It is worth noting that proceedings pre-dated the implementation of the fundamental dishonesty provisions under s.57 Criminal Justice and Courts Act 2015. This provision, which came into force for all proceedings issued after 13 April 2015 came about by way of an acknowledgement that Summers had set the bar too high. S.57 allows the court to dismiss a claimant's claim if it is satisfied that the claimant has been fundamentally dishonest. Given the lack of a finding of exaggeration at all in this case, it could not have been deployed but it should now be borne in mind as an additional option available to defendants. Interestingly this month we report on our own s.57 success in a case involving exaggeration of symptoms.

From a practical point of view the case highlights the need to obtain surveillance evidence as soon as there are grounds for suspicion that the claimant's presentation is inconsistent with the pleaded claim. Reviewing all records and obtaining statements from witnesses who can comment on how the claimant presented post-accident and pre-surveillance is crucial in establishing patterns of behaviour. The two year gap in this case between the date of the accident and obtaining the footage allowed the court to find that the symptoms until the date of the surveillance were genuine and attributable to the accident.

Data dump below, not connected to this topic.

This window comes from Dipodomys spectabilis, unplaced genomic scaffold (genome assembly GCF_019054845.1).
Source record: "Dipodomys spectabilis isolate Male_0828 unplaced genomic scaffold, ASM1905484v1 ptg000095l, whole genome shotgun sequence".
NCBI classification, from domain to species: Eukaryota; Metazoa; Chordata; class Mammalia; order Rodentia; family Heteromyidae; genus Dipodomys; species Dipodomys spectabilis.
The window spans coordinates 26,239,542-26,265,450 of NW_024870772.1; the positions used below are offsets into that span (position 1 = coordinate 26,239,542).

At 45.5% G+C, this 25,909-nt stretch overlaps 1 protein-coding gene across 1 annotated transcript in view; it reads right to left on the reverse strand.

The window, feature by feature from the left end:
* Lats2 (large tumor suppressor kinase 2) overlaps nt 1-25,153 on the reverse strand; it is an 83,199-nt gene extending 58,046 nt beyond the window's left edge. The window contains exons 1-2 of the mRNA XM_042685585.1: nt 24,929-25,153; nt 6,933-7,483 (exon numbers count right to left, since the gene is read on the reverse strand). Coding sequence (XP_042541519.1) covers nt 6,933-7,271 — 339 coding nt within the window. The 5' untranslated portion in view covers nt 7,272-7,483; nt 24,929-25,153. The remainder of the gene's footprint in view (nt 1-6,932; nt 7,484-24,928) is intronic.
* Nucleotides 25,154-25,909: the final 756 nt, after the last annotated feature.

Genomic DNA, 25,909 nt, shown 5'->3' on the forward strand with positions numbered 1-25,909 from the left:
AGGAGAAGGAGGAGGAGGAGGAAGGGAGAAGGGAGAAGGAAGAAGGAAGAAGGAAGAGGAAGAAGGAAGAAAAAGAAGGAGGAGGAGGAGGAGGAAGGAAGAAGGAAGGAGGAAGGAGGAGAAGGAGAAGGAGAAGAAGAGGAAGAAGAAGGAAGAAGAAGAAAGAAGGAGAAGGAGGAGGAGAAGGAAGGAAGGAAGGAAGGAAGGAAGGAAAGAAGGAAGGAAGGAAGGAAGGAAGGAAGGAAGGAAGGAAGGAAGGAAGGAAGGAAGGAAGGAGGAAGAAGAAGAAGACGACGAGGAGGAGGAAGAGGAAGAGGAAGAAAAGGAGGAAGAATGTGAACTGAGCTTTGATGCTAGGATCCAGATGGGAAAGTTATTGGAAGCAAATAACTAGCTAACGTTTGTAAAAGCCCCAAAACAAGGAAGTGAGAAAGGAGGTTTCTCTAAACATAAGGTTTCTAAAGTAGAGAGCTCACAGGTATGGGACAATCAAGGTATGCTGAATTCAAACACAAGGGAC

Notwithstanding the challenge in persuading courts of deliberate exaggeration, defendants can still  successfully utilise surveillance evidence where there are concerns regarding the extent and duration of the accident related symptoms in order to significantly reduce quantum. Indeed we understand from counsel in the case that not only did the claimant fail to beat the defendant's part 36 offer, he was further penalised in costs for failing to engage in alternative dispute resolution before the part 36 offer was made.


For further information please contact Lucy Fazackerley, Associate on 0161 603 5197 or at Lucy.Fazackerley@dwf.law

This information is intended as a general discussion surrounding the topics covered and is for guidance purposes only. It does not constitute legal advice and should not be regarded as a substitute for taking legal advice. DWF is not responsible for any activity undertaken based on this information.